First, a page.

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Baking with Kant and Bradley

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This paper compares the views of Kant and F.H. Bradley on the nature of judgment or experience. We argue that, while there are many differences between their idealist systems, Kant and Bradley agree on a basic issue: there is a sense in which a whole judgment or experience is prior to its parts. Through the extended metaphor of cake baking, we show that for Kant there is an important sense in which a judgment --in spite of resulting from the synthesis of a manifold --is prior to its parts; and, for Bradley, immediate experience is prior to the very notion of parts. Kant and Bradley disagree over the nature of the idealist cake, but they agree that the cake is prior to its slices.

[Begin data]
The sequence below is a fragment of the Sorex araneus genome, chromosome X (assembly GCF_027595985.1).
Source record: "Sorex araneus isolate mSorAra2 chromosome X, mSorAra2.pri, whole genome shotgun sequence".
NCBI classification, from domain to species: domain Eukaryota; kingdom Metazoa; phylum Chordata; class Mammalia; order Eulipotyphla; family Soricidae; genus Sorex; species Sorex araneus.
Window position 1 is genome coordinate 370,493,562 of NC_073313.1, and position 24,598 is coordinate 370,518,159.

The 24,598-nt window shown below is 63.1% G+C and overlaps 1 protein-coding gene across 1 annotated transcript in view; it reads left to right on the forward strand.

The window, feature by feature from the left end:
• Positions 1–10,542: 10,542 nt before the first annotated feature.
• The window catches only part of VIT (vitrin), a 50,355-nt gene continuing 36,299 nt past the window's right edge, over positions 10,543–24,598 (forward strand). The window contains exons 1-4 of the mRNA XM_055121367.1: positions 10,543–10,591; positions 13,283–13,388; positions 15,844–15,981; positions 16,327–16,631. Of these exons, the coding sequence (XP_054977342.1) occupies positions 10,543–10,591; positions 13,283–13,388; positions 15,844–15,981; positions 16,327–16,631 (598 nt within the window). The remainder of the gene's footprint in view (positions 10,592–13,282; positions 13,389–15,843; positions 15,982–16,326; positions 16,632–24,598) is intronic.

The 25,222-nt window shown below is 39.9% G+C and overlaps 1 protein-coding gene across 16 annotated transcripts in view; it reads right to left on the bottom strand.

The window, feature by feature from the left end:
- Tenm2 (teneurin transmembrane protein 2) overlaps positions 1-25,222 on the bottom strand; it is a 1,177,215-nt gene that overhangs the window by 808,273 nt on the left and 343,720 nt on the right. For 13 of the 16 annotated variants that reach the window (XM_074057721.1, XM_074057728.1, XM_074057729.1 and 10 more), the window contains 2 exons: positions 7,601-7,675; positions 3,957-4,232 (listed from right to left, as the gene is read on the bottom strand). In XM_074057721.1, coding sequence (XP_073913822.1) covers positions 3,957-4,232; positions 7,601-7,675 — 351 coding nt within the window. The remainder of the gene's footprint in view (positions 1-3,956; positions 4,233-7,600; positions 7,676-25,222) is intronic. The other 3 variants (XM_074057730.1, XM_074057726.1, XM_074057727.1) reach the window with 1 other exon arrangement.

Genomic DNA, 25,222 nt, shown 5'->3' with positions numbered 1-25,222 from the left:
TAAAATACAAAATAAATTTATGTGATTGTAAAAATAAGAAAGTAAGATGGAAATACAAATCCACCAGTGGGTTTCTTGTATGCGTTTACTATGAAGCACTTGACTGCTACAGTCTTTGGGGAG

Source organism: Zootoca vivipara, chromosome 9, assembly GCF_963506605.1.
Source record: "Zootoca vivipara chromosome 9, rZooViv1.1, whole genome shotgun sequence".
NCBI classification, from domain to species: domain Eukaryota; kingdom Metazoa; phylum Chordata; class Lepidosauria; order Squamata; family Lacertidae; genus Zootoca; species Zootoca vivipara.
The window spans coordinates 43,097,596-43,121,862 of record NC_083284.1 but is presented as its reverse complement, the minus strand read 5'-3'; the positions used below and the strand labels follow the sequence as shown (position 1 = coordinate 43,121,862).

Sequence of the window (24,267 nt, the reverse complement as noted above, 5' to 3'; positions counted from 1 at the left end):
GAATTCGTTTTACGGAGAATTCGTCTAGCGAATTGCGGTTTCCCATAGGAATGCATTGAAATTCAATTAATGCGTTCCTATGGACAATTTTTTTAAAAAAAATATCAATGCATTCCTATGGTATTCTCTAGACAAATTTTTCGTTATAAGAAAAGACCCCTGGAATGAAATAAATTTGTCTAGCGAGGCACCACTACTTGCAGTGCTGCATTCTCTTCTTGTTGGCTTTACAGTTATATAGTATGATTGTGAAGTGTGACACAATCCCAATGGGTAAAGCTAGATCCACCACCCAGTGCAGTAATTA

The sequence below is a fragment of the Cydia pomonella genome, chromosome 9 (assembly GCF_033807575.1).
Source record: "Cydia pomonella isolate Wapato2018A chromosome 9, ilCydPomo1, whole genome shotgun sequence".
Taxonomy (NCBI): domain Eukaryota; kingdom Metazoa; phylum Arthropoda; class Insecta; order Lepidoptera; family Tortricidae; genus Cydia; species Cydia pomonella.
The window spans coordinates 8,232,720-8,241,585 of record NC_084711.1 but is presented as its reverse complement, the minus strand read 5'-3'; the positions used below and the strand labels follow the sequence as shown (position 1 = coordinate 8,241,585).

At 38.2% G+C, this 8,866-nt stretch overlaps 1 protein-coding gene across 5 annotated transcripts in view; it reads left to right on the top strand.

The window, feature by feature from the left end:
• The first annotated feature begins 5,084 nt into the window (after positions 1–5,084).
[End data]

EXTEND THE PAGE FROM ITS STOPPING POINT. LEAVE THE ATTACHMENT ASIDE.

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Document Type: Research Article

Affiliations: Email: [email protected]

Publication date: 2013-01-01

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